One million and counting. That’s the number of open online learning course enrollments Penn reached this month, less than a year after the University offered the first classes with the online learning platform Coursera, the Penn Current reports. Penn is one of the founding partners and board members of Coursera, which offers free, open-access, non-credit classes to anyone with a computer. To date, 15 Penn professors from the schools of Medicine, Arts & Sciences, Engineering and Applied Science, and Wharton have shared their knowledge with students from 162 countries around the world. Additional courses will open this summer and fall, including classes from the schools of Design, Law, and Nursing, with 23 faculty members participating. Deirdre Woods, interim executive director of Penn’s Open Learning Initiative, says the 1 million enrollments equates to about 500,000-600,000 students, since many enrollees have signed up for more than one course.

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Coursera will offer certificates for MOOC completion

Coursera is now offering Verified Certificates to students for a fee.

Coursera, a company that partners with universities to create and offer massive open online courses (MOOCs), has announced plans to offer students verified certificates for the completion of select MOOCs for a slight fee.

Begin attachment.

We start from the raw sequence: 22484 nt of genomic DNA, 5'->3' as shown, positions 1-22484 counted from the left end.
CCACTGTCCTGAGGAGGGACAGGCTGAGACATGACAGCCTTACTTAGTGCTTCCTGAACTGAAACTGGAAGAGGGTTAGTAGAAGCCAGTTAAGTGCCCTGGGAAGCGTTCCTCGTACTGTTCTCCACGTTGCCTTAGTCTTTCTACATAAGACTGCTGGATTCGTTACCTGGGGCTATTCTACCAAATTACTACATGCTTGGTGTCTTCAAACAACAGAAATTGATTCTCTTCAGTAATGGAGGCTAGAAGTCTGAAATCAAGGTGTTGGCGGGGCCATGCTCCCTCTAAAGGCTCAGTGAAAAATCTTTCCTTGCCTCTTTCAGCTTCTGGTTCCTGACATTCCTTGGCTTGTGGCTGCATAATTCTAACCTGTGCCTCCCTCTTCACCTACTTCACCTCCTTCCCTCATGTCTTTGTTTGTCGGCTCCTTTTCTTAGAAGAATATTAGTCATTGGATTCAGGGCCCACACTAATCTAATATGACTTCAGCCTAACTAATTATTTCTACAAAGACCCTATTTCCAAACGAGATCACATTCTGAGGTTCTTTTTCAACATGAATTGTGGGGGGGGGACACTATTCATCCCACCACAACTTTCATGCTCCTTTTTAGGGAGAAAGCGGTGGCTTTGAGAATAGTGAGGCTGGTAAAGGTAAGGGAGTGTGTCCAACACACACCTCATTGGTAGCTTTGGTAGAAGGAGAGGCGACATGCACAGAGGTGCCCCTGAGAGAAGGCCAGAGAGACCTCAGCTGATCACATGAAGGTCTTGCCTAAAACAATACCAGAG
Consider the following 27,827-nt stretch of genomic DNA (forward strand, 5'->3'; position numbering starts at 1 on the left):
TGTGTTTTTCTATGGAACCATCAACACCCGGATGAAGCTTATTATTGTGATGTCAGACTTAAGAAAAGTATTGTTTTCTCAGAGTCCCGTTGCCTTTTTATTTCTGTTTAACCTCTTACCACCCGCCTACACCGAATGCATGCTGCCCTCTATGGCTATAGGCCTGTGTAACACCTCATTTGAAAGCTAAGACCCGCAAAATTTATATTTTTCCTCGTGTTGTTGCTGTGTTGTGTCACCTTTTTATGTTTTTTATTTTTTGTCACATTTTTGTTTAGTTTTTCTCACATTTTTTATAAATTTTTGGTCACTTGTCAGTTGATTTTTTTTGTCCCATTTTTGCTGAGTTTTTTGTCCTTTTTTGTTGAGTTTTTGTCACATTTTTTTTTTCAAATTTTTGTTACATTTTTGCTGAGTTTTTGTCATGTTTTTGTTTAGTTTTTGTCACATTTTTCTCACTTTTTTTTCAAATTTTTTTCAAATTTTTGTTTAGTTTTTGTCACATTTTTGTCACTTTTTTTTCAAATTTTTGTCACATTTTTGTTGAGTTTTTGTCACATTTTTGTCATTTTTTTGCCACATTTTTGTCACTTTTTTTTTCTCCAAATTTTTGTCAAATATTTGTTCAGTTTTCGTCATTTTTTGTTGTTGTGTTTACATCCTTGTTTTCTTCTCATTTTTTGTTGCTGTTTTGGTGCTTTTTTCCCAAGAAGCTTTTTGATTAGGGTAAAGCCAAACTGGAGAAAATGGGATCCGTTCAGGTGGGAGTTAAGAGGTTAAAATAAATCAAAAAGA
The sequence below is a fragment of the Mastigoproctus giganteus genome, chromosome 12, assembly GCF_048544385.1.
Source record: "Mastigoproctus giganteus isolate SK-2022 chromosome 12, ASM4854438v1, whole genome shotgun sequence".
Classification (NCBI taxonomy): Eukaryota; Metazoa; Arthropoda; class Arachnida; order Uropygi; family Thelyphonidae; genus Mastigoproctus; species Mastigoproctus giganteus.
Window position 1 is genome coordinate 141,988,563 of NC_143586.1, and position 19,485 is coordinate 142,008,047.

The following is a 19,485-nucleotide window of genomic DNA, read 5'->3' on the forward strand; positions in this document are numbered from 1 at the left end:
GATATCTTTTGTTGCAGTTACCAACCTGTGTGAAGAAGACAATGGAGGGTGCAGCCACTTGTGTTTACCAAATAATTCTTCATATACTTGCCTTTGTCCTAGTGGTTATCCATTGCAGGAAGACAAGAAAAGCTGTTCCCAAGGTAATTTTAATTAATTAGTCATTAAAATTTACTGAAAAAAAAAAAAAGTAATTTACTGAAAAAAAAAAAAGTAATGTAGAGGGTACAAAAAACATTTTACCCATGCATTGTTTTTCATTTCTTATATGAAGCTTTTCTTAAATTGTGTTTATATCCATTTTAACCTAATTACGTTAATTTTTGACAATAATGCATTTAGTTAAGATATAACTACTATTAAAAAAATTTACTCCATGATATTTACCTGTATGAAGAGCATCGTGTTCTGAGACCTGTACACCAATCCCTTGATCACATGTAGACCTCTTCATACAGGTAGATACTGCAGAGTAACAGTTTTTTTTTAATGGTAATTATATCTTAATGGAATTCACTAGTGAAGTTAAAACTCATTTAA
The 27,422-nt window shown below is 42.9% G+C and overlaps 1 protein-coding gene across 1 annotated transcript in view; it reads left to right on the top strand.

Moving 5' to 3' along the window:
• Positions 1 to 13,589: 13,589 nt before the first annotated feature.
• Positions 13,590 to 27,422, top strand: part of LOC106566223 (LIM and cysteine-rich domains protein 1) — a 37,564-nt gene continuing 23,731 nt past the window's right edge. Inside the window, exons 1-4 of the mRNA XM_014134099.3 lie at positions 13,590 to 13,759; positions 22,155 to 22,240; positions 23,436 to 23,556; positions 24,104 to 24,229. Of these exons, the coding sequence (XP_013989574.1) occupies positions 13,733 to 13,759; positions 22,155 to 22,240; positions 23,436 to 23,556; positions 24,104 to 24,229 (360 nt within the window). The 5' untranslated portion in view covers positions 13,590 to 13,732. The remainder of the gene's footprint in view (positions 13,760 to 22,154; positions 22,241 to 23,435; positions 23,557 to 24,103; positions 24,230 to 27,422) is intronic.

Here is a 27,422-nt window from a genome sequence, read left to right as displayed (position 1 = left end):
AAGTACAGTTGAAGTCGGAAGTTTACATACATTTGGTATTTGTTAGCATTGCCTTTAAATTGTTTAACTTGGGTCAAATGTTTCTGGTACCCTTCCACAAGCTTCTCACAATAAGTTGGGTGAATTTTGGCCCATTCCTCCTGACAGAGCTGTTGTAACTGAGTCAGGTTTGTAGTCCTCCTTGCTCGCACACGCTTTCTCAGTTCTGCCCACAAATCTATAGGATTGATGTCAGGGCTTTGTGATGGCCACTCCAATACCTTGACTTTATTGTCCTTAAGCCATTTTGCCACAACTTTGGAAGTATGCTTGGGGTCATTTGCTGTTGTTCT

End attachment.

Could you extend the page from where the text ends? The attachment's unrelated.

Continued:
Students are allotted two to three weeks from the selected course’s start date to decide whether or not they would like to pay the $30 to $100 fee and become eligible for a verified certificate. Those who pay the fee are directed to Signature Track, a new program that is capable of confirming the student’s identity.

The certificates do not include credits toward a degree, but supporters say they offer proof that a student has completed a rigorous course.…Read More

Minnesota eases restrictions on online education following internet dust-up

Hey, all you colleges and universities not in Minnesota: Want to offer a free, online, not-for-credit course to people living here, no questions asked? This is your lucky day, reports. The state has stopped enforcing a 20-year-old statute requiring such institutions to go through a lengthy registration process before they could offer no-cost internet coursework. The move on Friday, Oct. 19, was prompted by an online article involving Coursera, a Silicon Valley startup that works with dozens of colleges and universities to offer some of their courses online for free. The bulk of those schools aren’t registered with Minnesota’s Office of Higher Education as current law requires, and months ago the state office informed Coursera. So Coursera amended its terms of service to reflect this, though it disagreed with Minnesota’s position and considered the requirement onerous and “unfortunate.”